Ultimately, it is the responsibility of the relevant duty holder (the train operating company or the infrastructure manager) to assess the risks and put in place appropriate mitigations. Without putting suitable risk mitigations in place the operator would not be granted the appropriate safety certificate or authorisation and would therefore not be allowed to run the service.
In short, safety is not a ‘make-or-break’ issue when considering whether a train should have a second person on board.
This means train operators are free to consider the value of auxiliary staff purely on grounds of customer service. For instance, there are a range of other potential benefits of additional staff – both on trains and on stations - including making it easier to meet the legal requirements for making the train service accessible to people of reduced mobility. There are also benefits in revenue protection and providing information to passengers and other aspects of customer service. Other on-board staff may also increase the perception of safety and security for passengers, which in turn is also beneficial to both the passengers and indirectly to the operator through increased revenue.
DCO / DOO was first used on trams in America in 1916 and trains have been operating this way on the British railway network since they were first introduced on the Bedford-St Pancras (‘Bedpan’) line in 1982. Trains with 12 coaches operating as DOO were introduced between London Liverpool Street and Southend Victoria in the late 1980s.
About 53% of all passenger journeys on Britain’s mainline rail network are made on DCO/DOO trains and 44% of all trains are DCO/DOO. This method of operation tends to be more common in the south-east, operating on most commuter trains out of London Liverpool Street, King's Cross, St Pancras, and suburban services from Victoria, Charing Cross, Cannon Street and London Bridge. It is also used on some routes out of Glasgow..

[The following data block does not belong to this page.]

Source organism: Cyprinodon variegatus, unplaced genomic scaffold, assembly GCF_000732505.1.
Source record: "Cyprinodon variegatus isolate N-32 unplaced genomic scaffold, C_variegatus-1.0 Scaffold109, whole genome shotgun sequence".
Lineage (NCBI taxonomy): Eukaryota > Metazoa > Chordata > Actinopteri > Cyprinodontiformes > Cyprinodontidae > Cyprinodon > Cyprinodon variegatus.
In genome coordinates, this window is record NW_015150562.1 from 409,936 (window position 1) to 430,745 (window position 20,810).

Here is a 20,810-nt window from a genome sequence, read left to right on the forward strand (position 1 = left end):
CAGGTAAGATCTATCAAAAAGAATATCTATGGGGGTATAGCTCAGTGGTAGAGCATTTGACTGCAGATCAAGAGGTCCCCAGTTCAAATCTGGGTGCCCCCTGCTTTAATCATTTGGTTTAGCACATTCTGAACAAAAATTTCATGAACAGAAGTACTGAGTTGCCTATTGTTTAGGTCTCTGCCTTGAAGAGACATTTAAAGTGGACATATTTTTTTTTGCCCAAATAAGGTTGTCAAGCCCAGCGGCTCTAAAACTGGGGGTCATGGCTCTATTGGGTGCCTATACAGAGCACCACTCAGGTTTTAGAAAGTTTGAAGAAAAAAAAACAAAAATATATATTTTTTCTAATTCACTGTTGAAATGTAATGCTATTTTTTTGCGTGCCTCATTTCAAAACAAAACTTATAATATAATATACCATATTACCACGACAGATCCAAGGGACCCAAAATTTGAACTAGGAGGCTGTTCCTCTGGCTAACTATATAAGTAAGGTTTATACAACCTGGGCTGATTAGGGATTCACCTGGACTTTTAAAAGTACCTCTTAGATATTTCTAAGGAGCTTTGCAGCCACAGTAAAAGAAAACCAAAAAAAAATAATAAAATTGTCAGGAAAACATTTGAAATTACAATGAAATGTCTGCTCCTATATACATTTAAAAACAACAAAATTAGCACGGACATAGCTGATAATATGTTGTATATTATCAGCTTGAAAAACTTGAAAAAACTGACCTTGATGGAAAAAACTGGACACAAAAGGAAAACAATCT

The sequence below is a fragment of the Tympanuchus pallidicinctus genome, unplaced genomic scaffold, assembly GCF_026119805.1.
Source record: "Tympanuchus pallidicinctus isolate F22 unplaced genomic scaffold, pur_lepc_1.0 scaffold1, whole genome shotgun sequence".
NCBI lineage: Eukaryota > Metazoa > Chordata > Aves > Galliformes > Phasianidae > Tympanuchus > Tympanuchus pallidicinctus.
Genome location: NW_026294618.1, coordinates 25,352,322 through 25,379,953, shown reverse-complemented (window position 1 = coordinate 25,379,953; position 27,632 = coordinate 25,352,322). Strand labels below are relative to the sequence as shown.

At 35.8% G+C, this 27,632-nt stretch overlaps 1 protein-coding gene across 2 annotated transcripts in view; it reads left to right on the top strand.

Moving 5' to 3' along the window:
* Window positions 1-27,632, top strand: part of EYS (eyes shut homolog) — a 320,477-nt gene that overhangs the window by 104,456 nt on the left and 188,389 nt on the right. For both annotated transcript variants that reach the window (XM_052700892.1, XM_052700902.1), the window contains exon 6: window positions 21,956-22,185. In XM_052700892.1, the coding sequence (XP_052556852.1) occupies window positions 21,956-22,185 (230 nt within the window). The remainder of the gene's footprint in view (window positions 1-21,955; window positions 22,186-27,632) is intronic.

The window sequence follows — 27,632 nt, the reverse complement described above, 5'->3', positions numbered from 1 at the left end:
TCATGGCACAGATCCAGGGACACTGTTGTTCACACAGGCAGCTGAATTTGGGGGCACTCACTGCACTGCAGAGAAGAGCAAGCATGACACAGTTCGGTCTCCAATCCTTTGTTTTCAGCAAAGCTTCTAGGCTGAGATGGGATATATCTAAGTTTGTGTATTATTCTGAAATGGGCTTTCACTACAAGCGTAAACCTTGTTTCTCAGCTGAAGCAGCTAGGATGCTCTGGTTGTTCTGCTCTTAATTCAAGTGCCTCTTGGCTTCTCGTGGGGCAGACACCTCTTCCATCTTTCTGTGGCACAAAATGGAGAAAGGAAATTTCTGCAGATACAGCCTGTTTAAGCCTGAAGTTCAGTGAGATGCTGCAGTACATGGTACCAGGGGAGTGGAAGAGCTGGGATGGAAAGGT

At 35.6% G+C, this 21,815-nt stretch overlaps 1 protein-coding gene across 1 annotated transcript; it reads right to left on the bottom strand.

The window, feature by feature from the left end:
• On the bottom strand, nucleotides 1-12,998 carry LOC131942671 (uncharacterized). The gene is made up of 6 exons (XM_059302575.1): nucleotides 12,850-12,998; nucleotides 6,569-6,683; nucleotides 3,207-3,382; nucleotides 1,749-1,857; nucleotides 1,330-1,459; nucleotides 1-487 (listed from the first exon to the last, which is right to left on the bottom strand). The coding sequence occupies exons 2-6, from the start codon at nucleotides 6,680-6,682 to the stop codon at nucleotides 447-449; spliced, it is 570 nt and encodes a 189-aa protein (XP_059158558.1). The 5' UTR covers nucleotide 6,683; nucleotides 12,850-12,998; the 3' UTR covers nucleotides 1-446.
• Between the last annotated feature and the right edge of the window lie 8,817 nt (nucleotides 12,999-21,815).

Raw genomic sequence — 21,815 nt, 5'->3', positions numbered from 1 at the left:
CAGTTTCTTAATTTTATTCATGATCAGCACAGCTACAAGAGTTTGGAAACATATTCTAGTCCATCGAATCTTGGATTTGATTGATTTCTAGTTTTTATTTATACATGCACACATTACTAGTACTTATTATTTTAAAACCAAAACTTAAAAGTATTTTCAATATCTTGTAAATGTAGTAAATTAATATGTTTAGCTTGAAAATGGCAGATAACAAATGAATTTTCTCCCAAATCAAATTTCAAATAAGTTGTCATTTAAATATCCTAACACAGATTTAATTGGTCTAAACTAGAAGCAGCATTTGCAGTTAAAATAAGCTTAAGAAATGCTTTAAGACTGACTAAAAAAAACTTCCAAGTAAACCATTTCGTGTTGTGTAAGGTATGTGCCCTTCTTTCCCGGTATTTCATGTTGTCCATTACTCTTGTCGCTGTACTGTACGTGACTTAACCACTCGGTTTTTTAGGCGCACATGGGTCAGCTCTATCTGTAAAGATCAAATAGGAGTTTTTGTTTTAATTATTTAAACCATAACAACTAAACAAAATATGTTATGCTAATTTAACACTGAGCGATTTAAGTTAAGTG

DCO/DOO routes out of London
DCO/DOO routes out of Glasgow
Whether using DCO or not, all train operating companies are required to comply with legislation such as the Equalities Act 2010, a European Regulation, the Technical Specification for Interoperability on persons with reduced mobility (PRM TSI), and their franchise commitments to make the railway sufficiently accessible.
They must also comply with their Disabled Persons’ Protection Policy which is agreed with the Office of Rail and Road. This sets out the arrangements and assistance that an operator will provide to protect the interests of disabled people using its services and to facilitate use of train services.
DCO should not disadvantage people who require additional assistance from travelling – and indeed, can actually free up staff to provide more support.
The most appropriate arrangements will vary depending on the presence of one or more on-train customer service staff, on whether stations are staffed or unstaffed, and whether equipment is part of the train or has to be deployed at the station. Under DCO a member of platform staff may be needed to help people with special access needs as it is would not be expected that the driver would leave their cab to assist.
In cases where on-board staff (guards) no longer operate doors, this can free up staff to carry out more customer-focused tasks, including giving reassurance and support for customers who need additional assistance.